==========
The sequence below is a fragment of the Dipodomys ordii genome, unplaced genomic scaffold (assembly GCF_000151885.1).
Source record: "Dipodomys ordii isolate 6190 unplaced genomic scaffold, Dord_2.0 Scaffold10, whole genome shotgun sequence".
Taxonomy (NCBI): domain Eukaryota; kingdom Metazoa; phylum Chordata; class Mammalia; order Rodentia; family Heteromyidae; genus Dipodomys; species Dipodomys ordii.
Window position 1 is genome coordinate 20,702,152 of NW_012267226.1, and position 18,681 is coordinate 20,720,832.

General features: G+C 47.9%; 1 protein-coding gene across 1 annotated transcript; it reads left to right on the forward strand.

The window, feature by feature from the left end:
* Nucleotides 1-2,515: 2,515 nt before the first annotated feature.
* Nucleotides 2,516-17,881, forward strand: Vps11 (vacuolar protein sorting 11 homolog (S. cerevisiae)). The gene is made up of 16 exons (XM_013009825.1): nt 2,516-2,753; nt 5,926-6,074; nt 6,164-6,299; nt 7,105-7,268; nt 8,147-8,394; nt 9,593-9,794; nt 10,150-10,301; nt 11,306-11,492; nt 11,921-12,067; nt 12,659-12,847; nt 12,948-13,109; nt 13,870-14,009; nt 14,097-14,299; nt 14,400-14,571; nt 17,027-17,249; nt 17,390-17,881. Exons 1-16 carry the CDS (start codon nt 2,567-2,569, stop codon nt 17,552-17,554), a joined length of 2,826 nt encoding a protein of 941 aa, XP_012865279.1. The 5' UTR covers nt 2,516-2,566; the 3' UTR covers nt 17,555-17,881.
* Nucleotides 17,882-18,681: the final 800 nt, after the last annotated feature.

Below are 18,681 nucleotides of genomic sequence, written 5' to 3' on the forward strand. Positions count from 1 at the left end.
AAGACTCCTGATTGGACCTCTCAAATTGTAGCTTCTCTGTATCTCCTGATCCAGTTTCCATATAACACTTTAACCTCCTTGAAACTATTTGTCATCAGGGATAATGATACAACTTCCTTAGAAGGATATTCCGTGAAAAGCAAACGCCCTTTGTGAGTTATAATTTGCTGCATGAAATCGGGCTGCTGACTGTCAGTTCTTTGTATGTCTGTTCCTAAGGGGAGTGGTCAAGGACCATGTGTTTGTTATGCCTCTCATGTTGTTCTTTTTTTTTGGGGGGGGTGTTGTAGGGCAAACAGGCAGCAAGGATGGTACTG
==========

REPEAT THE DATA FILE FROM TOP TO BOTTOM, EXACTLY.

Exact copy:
The sequence below is a fragment of the Dipodomys ordii genome, unplaced genomic scaffold (assembly GCF_000151885.1).
Source record: "Dipodomys ordii isolate 6190 unplaced genomic scaffold, Dord_2.0 Scaffold10, whole genome shotgun sequence".
Taxonomy (NCBI): domain Eukaryota; kingdom Metazoa; phylum Chordata; class Mammalia; order Rodentia; family Heteromyidae; genus Dipodomys; species Dipodomys ordii.
Window position 1 is genome coordinate 20,702,152 of NW_012267226.1, and position 18,681 is coordinate 20,720,832.

General features: G+C 47.9%; 1 protein-coding gene across 1 annotated transcript; it reads left to right on the forward strand.

The window, feature by feature from the left end:
* Nucleotides 1-2,515: 2,515 nt before the first annotated feature.
* Nucleotides 2,516-17,881, forward strand: Vps11 (vacuolar protein sorting 11 homolog (S. cerevisiae)). The gene is made up of 16 exons (XM_013009825.1): nt 2,516-2,753; nt 5,926-6,074; nt 6,164-6,299; nt 7,105-7,268; nt 8,147-8,394; nt 9,593-9,794; nt 10,150-10,301; nt 11,306-11,492; nt 11,921-12,067; nt 12,659-12,847; nt 12,948-13,109; nt 13,870-14,009; nt 14,097-14,299; nt 14,400-14,571; nt 17,027-17,249; nt 17,390-17,881. Exons 1-16 carry the CDS (start codon nt 2,567-2,569, stop codon nt 17,552-17,554), a joined length of 2,826 nt encoding a protein of 941 aa, XP_012865279.1. The 5' UTR covers nt 2,516-2,566; the 3' UTR covers nt 17,555-17,881.
* Nucleotides 17,882-18,681: the final 800 nt, after the last annotated feature.

Below are 18,681 nucleotides of genomic sequence, written 5' to 3' on the forward strand. Positions count from 1 at the left end.
AAGACTCCTGATTGGACCTCTCAAATTGTAGCTTCTCTGTATCTCCTGATCCAGTTTCCATATAACACTTTAACCTCCTTGAAACTATTTGTCATCAGGGATAATGATACAACTTCCTTAGAAGGATATTCCGTGAAAAGCAAACGCCCTTTGTGAGTTATAATTTGCTGCATGAAATCGGGCTGCTGACTGTCAGTTCTTTGTATGTCTGTTCCTAAGGGGAGTGGTCAAGGACCATGTGTTTGTTATGCCTCTCATGTTGTTCTTTTTTTTTGGGGGGGGTGTTGTAGGGCAAACAGGCAGCAAGGATGGTACTG